Aug 162018
 

The remarkable story of Benjamin Rush, medical pioneer and one of our nation’s most provocative and unsung Founding Fathers In the summer of 1776, fifty-six men put their quills to a dangerous document they called the Declaration of Independence. Among them was a thirty-year-old doctor named Benjamin Rush. One of the youngest signatories, he was also, among stiff competition, one of the most visionary. A brilliant physician and writer, Rush was known as the “American Hippocrates” for pioneering national healthcare and revolutionizing treatment of mental illness and addiction. Yet medicine is only part of his legacy. Dr. Rush was both a progressive thorn in the side of the American political establishment—a vocal opponent of slavery, capital punishment, and prejudice by race, religion or gender—and close friends with its most prominent leaders.

Join us on Monday, September 24th was we welcome Stephen Fried to our round table to discuss his new book Rush: Revolution, Madness & the Visionary Doctor Who Became a Founding FatherOur meeting place is now Scoogi’s  Italian Resturant at 738 Bethlehem Pike in FlourtownFeel free to arrive early and eat in the back room where our meetings are held.  A short business meeting will start around 7:15pm. The presentation will start at 7:30pm. We encourage you to join our membership for the very small and reasonable tax deductible amount of $25.  Don’t forget to our book raffle too.  Each meeting we raffle off a number of American Revolutionary themed books.  You need to write your name “legibly” on any dollar bill, and then submit that at the meeting.  We do draw multiple winners each meeting.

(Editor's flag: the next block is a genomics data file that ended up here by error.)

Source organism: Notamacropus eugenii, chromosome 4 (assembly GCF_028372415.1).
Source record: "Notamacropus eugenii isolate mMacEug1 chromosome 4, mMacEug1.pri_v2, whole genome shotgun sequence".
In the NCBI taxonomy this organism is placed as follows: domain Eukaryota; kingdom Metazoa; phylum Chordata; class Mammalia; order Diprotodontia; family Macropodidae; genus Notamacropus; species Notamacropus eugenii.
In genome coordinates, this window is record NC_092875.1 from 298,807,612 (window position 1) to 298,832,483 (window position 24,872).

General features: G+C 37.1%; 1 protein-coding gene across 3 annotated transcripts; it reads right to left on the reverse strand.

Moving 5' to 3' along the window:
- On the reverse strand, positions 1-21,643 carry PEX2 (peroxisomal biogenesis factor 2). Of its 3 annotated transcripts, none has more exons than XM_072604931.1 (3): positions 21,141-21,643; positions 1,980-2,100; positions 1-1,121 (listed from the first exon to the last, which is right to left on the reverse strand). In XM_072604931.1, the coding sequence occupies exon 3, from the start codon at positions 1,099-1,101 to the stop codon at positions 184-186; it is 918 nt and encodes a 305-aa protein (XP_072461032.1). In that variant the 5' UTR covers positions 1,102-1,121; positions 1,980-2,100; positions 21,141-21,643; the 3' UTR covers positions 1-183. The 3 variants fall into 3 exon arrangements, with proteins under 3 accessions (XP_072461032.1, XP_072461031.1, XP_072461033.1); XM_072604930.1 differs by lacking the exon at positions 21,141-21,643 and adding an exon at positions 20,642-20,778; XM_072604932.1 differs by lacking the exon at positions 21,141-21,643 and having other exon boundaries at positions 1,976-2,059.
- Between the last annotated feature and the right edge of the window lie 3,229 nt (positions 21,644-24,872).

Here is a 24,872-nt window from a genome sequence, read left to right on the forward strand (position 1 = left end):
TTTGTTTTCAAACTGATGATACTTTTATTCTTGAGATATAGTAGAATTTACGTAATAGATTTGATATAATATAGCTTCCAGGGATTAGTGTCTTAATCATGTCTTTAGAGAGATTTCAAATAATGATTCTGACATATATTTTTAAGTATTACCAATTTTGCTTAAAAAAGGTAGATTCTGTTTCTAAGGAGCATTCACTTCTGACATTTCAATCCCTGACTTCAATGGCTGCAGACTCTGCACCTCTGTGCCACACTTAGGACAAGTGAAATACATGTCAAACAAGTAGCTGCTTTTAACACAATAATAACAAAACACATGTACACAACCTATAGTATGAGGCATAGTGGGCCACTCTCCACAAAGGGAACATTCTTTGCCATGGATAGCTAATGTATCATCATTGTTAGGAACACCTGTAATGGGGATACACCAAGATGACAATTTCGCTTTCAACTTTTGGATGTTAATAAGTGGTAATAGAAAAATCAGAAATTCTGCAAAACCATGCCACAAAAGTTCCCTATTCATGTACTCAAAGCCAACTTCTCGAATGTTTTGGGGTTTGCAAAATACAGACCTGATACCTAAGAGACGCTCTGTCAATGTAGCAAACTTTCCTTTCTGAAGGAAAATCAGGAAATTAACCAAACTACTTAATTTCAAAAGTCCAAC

He was the protégé of Franklin, the editor of Common Sense, Washington’s surgeon general, and the broker of peace between Adams and Jefferson, yet his stubborn convictions more than once threatened his career and his place in the narrative of America’s founding. Drawing on a trove of previously unpublished letters and images, the voluminous correspondence between Rush and his better-known counterparts, and his candid and incisive personal writings, New York Times bestselling author and award-winning journalist Stephen Fried resurrects the most significant Founding Father we’ve never heard of and finally installs Dr. Rush in the pantheon of great American leaders.